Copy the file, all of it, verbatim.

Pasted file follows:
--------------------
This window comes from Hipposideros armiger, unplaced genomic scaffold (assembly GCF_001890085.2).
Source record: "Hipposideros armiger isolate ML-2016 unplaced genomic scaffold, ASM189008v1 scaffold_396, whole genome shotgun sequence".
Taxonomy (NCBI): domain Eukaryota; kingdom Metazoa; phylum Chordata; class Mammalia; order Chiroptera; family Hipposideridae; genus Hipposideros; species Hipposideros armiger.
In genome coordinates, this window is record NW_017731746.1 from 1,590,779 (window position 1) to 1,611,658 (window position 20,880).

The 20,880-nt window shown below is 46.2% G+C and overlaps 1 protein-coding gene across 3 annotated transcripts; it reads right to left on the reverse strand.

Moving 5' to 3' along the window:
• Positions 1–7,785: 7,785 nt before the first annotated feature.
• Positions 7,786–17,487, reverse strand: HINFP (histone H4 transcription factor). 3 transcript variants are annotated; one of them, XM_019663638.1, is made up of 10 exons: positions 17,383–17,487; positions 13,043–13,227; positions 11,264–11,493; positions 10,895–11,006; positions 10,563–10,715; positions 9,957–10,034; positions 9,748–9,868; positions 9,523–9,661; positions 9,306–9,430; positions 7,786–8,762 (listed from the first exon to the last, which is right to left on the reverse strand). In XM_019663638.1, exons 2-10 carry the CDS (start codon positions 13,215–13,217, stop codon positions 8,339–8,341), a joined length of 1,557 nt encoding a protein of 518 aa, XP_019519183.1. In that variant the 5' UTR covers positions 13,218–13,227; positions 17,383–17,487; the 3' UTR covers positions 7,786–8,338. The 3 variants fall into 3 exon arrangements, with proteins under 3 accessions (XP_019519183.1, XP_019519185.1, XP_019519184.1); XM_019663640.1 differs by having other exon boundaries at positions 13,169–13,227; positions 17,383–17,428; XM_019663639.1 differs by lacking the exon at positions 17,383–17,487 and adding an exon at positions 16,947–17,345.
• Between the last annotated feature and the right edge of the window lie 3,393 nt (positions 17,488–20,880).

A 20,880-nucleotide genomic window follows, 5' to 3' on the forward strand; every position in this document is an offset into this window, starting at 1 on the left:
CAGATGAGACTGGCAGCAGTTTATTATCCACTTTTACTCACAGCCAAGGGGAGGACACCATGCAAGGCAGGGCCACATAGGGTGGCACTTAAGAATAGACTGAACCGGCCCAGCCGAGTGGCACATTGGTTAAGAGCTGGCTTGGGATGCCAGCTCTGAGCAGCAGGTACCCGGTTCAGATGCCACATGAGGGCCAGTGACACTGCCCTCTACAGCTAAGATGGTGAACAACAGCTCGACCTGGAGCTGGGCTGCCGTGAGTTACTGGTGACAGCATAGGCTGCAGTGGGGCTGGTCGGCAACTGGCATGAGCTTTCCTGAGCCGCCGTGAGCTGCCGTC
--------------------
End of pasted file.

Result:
This window comes from Hipposideros armiger, unplaced genomic scaffold (assembly GCF_001890085.2).
Source record: "Hipposideros armiger isolate ML-2016 unplaced genomic scaffold, ASM189008v1 scaffold_396, whole genome shotgun sequence".
Taxonomy (NCBI): domain Eukaryota; kingdom Metazoa; phylum Chordata; class Mammalia; order Chiroptera; family Hipposideridae; genus Hipposideros; species Hipposideros armiger.
In genome coordinates, this window is record NW_017731746.1 from 1,590,779 (window position 1) to 1,611,658 (window position 20,880).

The 20,880-nt window shown below is 46.2% G+C and overlaps 1 protein-coding gene across 3 annotated transcripts; it reads right to left on the reverse strand.

Moving 5' to 3' along the window:
• Positions 1–7,785: 7,785 nt before the first annotated feature.
• Positions 7,786–17,487, reverse strand: HINFP (histone H4 transcription factor). 3 transcript variants are annotated; one of them, XM_019663638.1, is made up of 10 exons: positions 17,383–17,487; positions 13,043–13,227; positions 11,264–11,493; positions 10,895–11,006; positions 10,563–10,715; positions 9,957–10,034; positions 9,748–9,868; positions 9,523–9,661; positions 9,306–9,430; positions 7,786–8,762 (listed from the first exon to the last, which is right to left on the reverse strand). In XM_019663638.1, exons 2-10 carry the CDS (start codon positions 13,215–13,217, stop codon positions 8,339–8,341), a joined length of 1,557 nt encoding a protein of 518 aa, XP_019519183.1. In that variant the 5' UTR covers positions 13,218–13,227; positions 17,383–17,487; the 3' UTR covers positions 7,786–8,338. The 3 variants fall into 3 exon arrangements, with proteins under 3 accessions (XP_019519183.1, XP_019519185.1, XP_019519184.1); XM_019663640.1 differs by having other exon boundaries at positions 13,169–13,227; positions 17,383–17,428; XM_019663639.1 differs by lacking the exon at positions 17,383–17,487 and adding an exon at positions 16,947–17,345.
• Between the last annotated feature and the right edge of the window lie 3,393 nt (positions 17,488–20,880).

A 20,880-nucleotide genomic window follows, 5' to 3' on the forward strand; every position in this document is an offset into this window, starting at 1 on the left:
CAGATGAGACTGGCAGCAGTTTATTATCCACTTTTACTCACAGCCAAGGGGAGGACACCATGCAAGGCAGGGCCACATAGGGTGGCACTTAAGAATAGACTGAACCGGCCCAGCCGAGTGGCACATTGGTTAAGAGCTGGCTTGGGATGCCAGCTCTGAGCAGCAGGTACCCGGTTCAGATGCCACATGAGGGCCAGTGACACTGCCCTCTACAGCTAAGATGGTGAACAACAGCTCGACCTGGAGCTGGGCTGCCGTGAGTTACTGGTGACAGCATAGGCTGCAGTGGGGCTGGTCGGCAACTGGCATGAGCTTTCCTGAGCCGCCGTGAGCTGCCGTC